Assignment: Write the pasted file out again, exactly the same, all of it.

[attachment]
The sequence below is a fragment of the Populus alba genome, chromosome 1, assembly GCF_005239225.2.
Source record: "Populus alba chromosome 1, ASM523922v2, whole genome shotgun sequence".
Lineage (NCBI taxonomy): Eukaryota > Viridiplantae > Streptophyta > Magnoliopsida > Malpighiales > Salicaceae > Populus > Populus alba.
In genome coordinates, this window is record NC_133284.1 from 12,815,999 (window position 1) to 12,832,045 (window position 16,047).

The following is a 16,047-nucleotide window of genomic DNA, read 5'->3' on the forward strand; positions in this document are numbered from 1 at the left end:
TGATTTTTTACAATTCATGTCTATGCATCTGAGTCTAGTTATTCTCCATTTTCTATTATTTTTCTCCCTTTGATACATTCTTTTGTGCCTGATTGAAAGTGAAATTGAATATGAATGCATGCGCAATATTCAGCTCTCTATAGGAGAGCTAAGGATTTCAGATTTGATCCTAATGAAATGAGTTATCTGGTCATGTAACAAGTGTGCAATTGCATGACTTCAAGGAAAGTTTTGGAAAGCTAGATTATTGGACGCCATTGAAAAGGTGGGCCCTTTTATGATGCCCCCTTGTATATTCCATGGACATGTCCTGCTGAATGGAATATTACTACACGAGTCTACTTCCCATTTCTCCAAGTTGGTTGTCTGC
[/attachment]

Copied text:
The sequence below is a fragment of the Populus alba genome, chromosome 1, assembly GCF_005239225.2.
Source record: "Populus alba chromosome 1, ASM523922v2, whole genome shotgun sequence".
Lineage (NCBI taxonomy): Eukaryota > Viridiplantae > Streptophyta > Magnoliopsida > Malpighiales > Salicaceae > Populus > Populus alba.
In genome coordinates, this window is record NC_133284.1 from 12,815,999 (window position 1) to 12,832,045 (window position 16,047).

The following is a 16,047-nucleotide window of genomic DNA, read 5'->3' on the forward strand; positions in this document are numbered from 1 at the left end:
TGATTTTTTACAATTCATGTCTATGCATCTGAGTCTAGTTATTCTCCATTTTCTATTATTTTTCTCCCTTTGATACATTCTTTTGTGCCTGATTGAAAGTGAAATTGAATATGAATGCATGCGCAATATTCAGCTCTCTATAGGAGAGCTAAGGATTTCAGATTTGATCCTAATGAAATGAGTTATCTGGTCATGTAACAAGTGTGCAATTGCATGACTTCAAGGAAAGTTTTGGAAAGCTAGATTATTGGACGCCATTGAAAAGGTGGGCCCTTTTATGATGCCCCCTTGTATATTCCATGGACATGTCCTGCTGAATGGAATATTACTACACGAGTCTACTTCCCATTTCTCCAAGTTGGTTGTCTGC